Keeping A Date withThe Supremes
(Published in The Record of Hackensack, NJ. on July 7, 2000)
It was a New Year's Eve in the late Sixties and there we were, three Cuban refugee teenagers, wearing cheap suits and pretending to be able to mingle with the rich tourists who rushed through the lobby of the fancy Deauville Hotel in Miami Beach.
Everyone seemed to be heading somewhere in a hurry. After all, the clock was ticking and they all wanted to be somewhere else before midnight.
That's everyone except us, of course. We were on standby, waiting for a signal. We had given up a lot to be there, and by God, we were going to act like we belonged with the rich tourists who could really afford to be there.
During the previous few weeks, we had scraped every penny we could find to buy new shoes and clothes, and to save for that evening's expenses. We also had given up invitations to New Year's fiestas in our own neighborhood in Miami's Little Havana.
Our friends, especially our girlfriends, had questioned the "crazy" motives that drove us to plan such an unusual evening, away from them, in Miami Beach, on New Year's Eve.
But we felt we were on a mission, a quest to realize an impossible dream. In spite of our friends' skepticism, we felt we had a date with Diana Ross and The Supremes.
Our friend Manny, who worked at the Deauville, had told us that he knew a guy who knew a guy who could sneak us in to see the three goddesses of Motown music. And somehow, in ways that are incomprehensible to me now, we told ourselves this was doable.
The friend of Manny's friend wanted an enormous amount of money, at least it seemed that way to three young guys from Little Havana — I think it was $20 apiece — but it was worth the sacrifice, we told ourselves. We idolized The Supremes. In spite of the odds against us, that New Year's Eve was going to be different, we told ourselves. At the very least, it would be "an adventure."
And so there we were, in the Deauville's lobby, watching midnight approach and waiting for Manny to give us a signal.
It has been more than 30 years since that night, but it all came rushing back to me Thursday, as I sat in Madison Square Garden listening to a concert by Diana Ross and The Supremes.
Their new tour has been controversial because two of the three original Supremes are missing, but I was fulfilling a date with destiny — and my mind kept flashing back to the night in the Sixties when I was daring enough to go see them perform.
Our Miami Beach adventure is the kind of stuff movies are made of, I kept telling myself. In "Stand By Me," kids set out to find a dead body. In "Saturday Night Fever," teens set out to win a dance contest. In "Keeping a Date With The Supremes," I thought, who knows. . . .
Close to midnight, the lobby was almost deserted, and we were in danger of being spotted as intruders, when Manny finally came out to give us the bad news. There were no seats available. Apparently a rich Americano who also needed a table had offered a better bribe to the friend of Manny's friend.
But Manny was our buddy. He knew how much we had sacrificed for this adventure and he was as mad as we were. He had promised that we would see The Supremes and, by God, we were going to do it.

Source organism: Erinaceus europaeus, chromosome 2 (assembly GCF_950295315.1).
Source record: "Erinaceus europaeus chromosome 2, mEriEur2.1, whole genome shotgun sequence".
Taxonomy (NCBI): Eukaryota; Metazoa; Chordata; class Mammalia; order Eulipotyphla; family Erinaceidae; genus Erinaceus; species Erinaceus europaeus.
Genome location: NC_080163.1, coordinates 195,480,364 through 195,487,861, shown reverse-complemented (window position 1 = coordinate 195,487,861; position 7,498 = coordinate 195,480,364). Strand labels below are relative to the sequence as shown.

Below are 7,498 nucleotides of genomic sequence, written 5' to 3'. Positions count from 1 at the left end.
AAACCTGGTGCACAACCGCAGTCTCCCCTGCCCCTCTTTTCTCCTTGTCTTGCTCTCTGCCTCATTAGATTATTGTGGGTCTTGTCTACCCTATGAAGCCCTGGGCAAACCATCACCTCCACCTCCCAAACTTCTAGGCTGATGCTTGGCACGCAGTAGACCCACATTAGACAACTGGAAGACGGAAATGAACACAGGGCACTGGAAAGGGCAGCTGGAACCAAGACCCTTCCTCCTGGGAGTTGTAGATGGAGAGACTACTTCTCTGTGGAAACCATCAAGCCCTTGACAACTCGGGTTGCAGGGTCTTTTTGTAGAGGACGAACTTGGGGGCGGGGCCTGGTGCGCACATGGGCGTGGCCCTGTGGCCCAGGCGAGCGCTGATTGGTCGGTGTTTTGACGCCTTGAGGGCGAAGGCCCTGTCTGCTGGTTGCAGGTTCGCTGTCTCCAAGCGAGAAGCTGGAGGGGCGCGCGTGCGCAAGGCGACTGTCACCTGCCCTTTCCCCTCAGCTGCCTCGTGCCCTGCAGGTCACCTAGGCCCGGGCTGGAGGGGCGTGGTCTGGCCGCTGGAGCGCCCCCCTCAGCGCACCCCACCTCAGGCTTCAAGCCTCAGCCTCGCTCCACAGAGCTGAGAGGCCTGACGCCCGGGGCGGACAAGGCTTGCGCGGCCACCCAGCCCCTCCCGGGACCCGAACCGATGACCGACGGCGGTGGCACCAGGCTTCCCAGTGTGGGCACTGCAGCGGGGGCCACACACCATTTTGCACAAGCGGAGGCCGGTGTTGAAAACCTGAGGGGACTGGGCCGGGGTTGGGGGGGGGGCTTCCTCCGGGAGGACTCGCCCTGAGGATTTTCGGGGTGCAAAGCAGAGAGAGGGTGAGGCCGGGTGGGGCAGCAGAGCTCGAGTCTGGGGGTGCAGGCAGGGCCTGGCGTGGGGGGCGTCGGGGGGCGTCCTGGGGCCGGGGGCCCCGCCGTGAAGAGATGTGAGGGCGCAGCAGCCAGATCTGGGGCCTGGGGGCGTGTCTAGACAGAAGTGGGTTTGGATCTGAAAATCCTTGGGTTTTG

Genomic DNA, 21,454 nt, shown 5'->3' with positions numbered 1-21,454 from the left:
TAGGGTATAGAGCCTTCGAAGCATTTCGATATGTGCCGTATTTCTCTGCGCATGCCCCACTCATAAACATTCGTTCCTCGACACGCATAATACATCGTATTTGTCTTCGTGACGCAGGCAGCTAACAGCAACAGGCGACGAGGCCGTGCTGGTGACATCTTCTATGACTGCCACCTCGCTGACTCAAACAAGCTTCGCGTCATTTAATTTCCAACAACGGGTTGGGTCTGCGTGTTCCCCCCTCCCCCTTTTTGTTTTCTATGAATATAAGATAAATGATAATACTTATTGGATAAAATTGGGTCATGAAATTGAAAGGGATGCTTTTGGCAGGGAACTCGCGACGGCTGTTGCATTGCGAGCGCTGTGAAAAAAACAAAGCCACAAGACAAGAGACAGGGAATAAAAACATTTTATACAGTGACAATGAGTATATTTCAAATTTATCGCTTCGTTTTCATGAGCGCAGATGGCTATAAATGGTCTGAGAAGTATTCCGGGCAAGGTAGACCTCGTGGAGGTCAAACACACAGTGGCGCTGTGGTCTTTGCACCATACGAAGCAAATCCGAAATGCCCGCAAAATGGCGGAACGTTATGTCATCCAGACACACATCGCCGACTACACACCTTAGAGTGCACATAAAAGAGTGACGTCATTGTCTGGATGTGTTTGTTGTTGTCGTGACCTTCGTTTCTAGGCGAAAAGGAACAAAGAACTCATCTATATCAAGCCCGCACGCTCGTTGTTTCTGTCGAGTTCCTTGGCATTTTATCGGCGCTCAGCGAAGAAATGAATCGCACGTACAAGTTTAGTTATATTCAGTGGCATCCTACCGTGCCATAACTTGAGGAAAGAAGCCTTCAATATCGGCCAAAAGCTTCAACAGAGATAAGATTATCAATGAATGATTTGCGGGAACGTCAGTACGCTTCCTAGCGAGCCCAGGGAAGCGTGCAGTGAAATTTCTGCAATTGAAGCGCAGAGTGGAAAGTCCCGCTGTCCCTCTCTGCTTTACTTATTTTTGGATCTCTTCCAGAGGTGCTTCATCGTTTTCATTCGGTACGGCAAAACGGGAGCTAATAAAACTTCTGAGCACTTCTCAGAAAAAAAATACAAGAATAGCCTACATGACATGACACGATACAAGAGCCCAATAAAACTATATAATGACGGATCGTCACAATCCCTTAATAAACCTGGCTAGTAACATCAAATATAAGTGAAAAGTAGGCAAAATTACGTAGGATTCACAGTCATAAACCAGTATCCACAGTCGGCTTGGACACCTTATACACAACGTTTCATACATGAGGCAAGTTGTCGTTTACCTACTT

"You don't have to give me any money, and you are going to see The Supremes," he swore. "Wherever I take you, just act like you belong there," he added. "Follow me."
Soon, we found ourselves in a huge hotel kitchen, following Manny as he rushed through a maze of utensils and workers. I had never seen anything like it. Obviously, this kitchen was serving various New Year's parties in the hotel ballrooms that night. The place was so busy that no one noticed us.
At least not until Manny popped a door wide open and we all stepped into a pitch-dark room where the only lights were shining on The Supremes.
"My world is empty without you, babe," they sang as they pointed their fingers right into the audience — right at us.
We were star struck — dumbfounded — but we had to keep moving, pretending to be heading for seats that were not there for us. The whole thing lasted less than a minute, long enough for the waiters to realize we did not belong there — and long enough for us to realize our impossible dream.
We were ushered back into the kitchen, and not knowing which exit to take, we ended up in another ballroom, where we were welcomed by a group of elderly tourists who took us in as if we were their grandchildren. They even introduced us to their granddaughters.
That was the only part of our adventure we couldn't share with our girlfriends when we returned to Little Havana.
As I laughed alone, with my memories, at The Garden on Thursday, I couldn't help seeing how many other people were doing the same thing. Some knew all the lyrics, others had tears running down their cheeks. Diana Ross and the reconstituted Supremes were taking us on a tour of 40 years of wonderful music and memories. As long and Ross was there, no one seemed to care whether or not the others were the originals.
I spoke to my friend Manny on Tuesday. He still lives in Miami. I told him that this time I had a valid ticket, that I heard the whole concert, and that it was no match to the 30 seconds we shared with The Supremes in the Sixties. The sacrifice was much bigger back then. We had a good laugh.
Now it turns out that lagging ticket sales may force the promoters to cancel the rest of the tour and that Thursday's was perhaps the last concert by The Supremes. They waited long enough for me to keep my date with destiny.